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Attorney General Dana Nessel Releases Video Outlining Litigation That Could Alter the Legality of Medication Abortions Nationwide

LANSING – Attorney General Dana Nessel released a video today explaining two federal district court lawsuits that have the potential to alter the legality of medication abortions nationwide.

“This attempt to effectively ban abortion nationwide is just as dire, if not more so, than what we saw last year when the Supreme Court overturned 50 years of precedent and overruled Roe v Wade,” said Nessel. “Medication abortion accounts for over half of all abortions occurring in the United States, and offers women a safe, accessible, noninvasive alternative. I will continue to use the power of the Michigan Department of Attorney General to protect the health, safety, and wellbeing of our state’s residents in any way I can.”

Alliance for Hippocratic Medicine, et al., v. U.S. Food and Drug 

An anti-choice organization in Texas called the Alliance for Hippocratic Medicine filed a lawsuit against the Food and Drug Administration (FDA) before the Northern District Court in Texas in November, asking the FDA to revoke their approval of mifepristone and misoprostol – two medications which are often prescribed together to induce an abortion or treat an early miscarriage. Medication abortion accounts for over half of all abortions occurring in the United States. If the anti-choice organization is successful, this lawsuit would force women either to undergo dangerous, invasive, delayed surgical alternatives or go without treatment altogether. AG Nessel signed onto an amicus brief in this case led by the New York Department of Attorney General, opposing this affront to states’ newfound authority in the wake of Dobbs, which delegated the legality of abortion to each individual state.

The anti-choice organization has also filed a motion for a preliminary injunction, requesting the immediate removal of mifepristone from the market. Even if this motion succeeds, medication abortions will still be available to eligible patients. Misoprostol can be used on its own in abortion or early miscarriage treatment, although it is not considered as effective as when combined with mifepristone. The Texas judge has yet to rule on this motion for preliminary injunction.

State of Washington, et al. v. U.S. Food and Drug Administration, et al.

Additionally, Michigan joined a coalition of 12 states, led by the Washington Department of Attorney General, who filed a separate lawsuit against the FDA before the Eastern District Court in Washington last week. In this case, the plaintiffs are asking the FDA to preserve nationwide access to mifepristone, as well as to remove the burdensome Risk Evaluation and Mitigation Strategy (REMS) which inhibits access to the medication without due scientific justification.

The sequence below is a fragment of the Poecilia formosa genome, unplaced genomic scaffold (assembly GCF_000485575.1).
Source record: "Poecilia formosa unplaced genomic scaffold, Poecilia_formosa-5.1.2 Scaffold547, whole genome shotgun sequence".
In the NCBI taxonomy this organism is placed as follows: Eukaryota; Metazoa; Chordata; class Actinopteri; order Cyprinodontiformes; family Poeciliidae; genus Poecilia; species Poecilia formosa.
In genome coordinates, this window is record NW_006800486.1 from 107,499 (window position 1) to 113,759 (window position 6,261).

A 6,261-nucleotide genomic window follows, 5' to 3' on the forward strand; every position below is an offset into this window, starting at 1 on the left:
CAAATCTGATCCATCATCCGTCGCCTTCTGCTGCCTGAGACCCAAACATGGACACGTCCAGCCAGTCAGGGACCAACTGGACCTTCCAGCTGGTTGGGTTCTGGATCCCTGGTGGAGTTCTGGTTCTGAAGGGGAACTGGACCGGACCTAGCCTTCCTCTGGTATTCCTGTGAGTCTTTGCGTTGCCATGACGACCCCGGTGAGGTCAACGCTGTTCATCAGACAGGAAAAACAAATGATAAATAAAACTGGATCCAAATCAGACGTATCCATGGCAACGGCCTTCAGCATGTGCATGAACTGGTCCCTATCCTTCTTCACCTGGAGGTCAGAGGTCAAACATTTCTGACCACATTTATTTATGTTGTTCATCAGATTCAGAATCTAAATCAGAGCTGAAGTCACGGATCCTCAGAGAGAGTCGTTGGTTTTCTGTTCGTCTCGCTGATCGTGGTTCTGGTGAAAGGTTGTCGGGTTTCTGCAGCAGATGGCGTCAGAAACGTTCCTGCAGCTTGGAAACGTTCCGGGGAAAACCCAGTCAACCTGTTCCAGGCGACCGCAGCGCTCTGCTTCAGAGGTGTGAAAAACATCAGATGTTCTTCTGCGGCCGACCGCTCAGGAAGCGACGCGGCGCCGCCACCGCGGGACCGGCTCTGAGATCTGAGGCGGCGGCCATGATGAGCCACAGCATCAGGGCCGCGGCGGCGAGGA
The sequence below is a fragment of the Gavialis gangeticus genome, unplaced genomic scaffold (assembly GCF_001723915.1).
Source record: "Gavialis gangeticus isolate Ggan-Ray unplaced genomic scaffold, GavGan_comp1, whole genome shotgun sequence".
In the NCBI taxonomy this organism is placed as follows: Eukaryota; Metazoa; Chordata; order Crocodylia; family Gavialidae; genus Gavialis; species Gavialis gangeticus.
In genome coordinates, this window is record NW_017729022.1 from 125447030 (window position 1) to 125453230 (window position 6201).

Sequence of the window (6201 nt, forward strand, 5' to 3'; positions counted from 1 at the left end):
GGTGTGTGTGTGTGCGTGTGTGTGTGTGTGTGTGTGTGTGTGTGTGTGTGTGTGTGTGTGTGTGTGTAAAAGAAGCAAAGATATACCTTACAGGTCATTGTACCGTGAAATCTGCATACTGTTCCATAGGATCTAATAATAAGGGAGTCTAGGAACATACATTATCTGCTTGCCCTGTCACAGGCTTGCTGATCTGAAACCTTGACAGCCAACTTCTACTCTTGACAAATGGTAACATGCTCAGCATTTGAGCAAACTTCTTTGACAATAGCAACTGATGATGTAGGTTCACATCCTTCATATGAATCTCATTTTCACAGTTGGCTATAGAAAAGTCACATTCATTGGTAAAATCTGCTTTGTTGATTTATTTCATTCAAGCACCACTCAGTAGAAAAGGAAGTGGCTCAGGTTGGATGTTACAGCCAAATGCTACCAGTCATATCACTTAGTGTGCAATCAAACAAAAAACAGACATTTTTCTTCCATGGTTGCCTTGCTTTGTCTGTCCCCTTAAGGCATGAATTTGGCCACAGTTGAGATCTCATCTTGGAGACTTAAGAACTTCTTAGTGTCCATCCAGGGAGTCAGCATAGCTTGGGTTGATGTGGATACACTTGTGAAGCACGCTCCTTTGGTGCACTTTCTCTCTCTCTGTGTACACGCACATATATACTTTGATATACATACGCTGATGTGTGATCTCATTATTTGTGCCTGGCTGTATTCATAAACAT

REMS are only applied to 60 of the over 20,000 FDA-approved medications and are typically reserved for substances that carry a risk of misuse or adverse outcomes. Mifepristone is proven to be safer than blood thinners, erectile dysfunction medicine, penicillin, Tylenol, and aspirin – none of which are subject to these restrictions. Over its 23 years of use in more than 5.6 million instances, mifepristone has only rarely been known to cause serious medical complications. Mifepristone’s REMS restrictions requiring physician, pharmacy, and patient sign-off on every step of prescription, dispensation, and treatment are not based in legitimate scientific concern. Regardless, the FDA has maintained the REMS restrictions on mifepristone despite opposition from leading medical organizations, including the American College of Obstetricians and Gynecologists, the American Academy of Family Physicians, and the American Medical Association. The coalition in this suit argues on behalf of the 59 million residents they represent that these REMS restrictions should be lifted to allow underserved reproductive healthcare patients easier access to the medication they need.

The Impact on Michigan Providers and Patients

Any alterations to the FDA approval of mifepristone and misoprostol or REMS classification of mifepristone will apply nationwide, including in states with abortion protections in place, such as Michigan. If medication abortions are criminalized, women across the country will be forced to undergo dangerous, invasive, delayed surgical alternatives or forgo treatment altogether.

In Michigan, the northernmost facility providing surgical abortion treatment is in Flint. Residents in Northern Michigan, including the entirety of the Upper Peninsula, would have to travel to receive medical care, which is oftentimes very urgent. In neighboring states without abortion protections, women would be forced to travel to places like Michigan to seek out care, likely overcrowding our state’s clinics more than they already are and increasing wait times for everyone.

AG Nessel vows that her office will not use its resources to go after patients and providers for the dispensation of safe and legal abortion medication. However, the revocation of FDA approval for these medications may mean they would not be available at all. With two federal district courts offering their judgment on separate components of this battle, it will likely make its way to the United States Supreme Court. Until then, the Michigan Department of Attorney General will continue to work on behalf of the residents of this state to safeguard the best interests of their health, safety, and well-being.


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